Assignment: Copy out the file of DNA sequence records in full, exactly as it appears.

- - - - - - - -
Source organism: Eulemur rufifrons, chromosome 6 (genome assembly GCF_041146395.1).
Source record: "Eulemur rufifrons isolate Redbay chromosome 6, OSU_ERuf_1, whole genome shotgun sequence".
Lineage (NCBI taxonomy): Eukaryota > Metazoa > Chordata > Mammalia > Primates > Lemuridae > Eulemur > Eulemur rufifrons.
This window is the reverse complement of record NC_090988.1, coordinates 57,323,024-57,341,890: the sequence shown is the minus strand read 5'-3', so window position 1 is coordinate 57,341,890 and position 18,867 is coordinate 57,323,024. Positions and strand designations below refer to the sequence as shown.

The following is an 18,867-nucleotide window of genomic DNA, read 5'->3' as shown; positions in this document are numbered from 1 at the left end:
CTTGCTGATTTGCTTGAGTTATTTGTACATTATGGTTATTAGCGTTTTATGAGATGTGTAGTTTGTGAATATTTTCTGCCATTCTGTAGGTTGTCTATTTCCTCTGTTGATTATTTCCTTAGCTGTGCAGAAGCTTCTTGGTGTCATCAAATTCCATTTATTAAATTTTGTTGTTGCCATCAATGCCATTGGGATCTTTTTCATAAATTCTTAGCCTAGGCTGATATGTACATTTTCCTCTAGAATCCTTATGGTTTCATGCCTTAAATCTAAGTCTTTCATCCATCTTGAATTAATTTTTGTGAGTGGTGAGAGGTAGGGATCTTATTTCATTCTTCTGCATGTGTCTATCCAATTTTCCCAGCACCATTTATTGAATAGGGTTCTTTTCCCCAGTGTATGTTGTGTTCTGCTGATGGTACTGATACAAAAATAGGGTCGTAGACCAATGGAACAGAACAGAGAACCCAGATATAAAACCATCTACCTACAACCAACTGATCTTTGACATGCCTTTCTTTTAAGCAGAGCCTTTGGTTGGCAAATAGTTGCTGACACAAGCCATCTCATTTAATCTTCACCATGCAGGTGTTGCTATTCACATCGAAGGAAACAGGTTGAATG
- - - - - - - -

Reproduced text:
Source organism: Eulemur rufifrons, chromosome 6 (genome assembly GCF_041146395.1).
Source record: "Eulemur rufifrons isolate Redbay chromosome 6, OSU_ERuf_1, whole genome shotgun sequence".
Lineage (NCBI taxonomy): Eukaryota > Metazoa > Chordata > Mammalia > Primates > Lemuridae > Eulemur > Eulemur rufifrons.
This window is the reverse complement of record NC_090988.1, coordinates 57,323,024-57,341,890: the sequence shown is the minus strand read 5'-3', so window position 1 is coordinate 57,341,890 and position 18,867 is coordinate 57,323,024. Positions and strand designations below refer to the sequence as shown.

The following is an 18,867-nucleotide window of genomic DNA, read 5'->3' as shown; positions in this document are numbered from 1 at the left end:
CTTGCTGATTTGCTTGAGTTATTTGTACATTATGGTTATTAGCGTTTTATGAGATGTGTAGTTTGTGAATATTTTCTGCCATTCTGTAGGTTGTCTATTTCCTCTGTTGATTATTTCCTTAGCTGTGCAGAAGCTTCTTGGTGTCATCAAATTCCATTTATTAAATTTTGTTGTTGCCATCAATGCCATTGGGATCTTTTTCATAAATTCTTAGCCTAGGCTGATATGTACATTTTCCTCTAGAATCCTTATGGTTTCATGCCTTAAATCTAAGTCTTTCATCCATCTTGAATTAATTTTTGTGAGTGGTGAGAGGTAGGGATCTTATTTCATTCTTCTGCATGTGTCTATCCAATTTTCCCAGCACCATTTATTGAATAGGGTTCTTTTCCCCAGTGTATGTTGTGTTCTGCTGATGGTACTGATACAAAAATAGGGTCGTAGACCAATGGAACAGAACAGAGAACCCAGATATAAAACCATCTACCTACAACCAACTGATCTTTGACATGCCTTTCTTTTAAGCAGAGCCTTTGGTTGGCAAATAGTTGCTGACACAAGCCATCTCATTTAATCTTCACCATGCAGGTGTTGCTATTCACATCGAAGGAAACAGGTTGAATG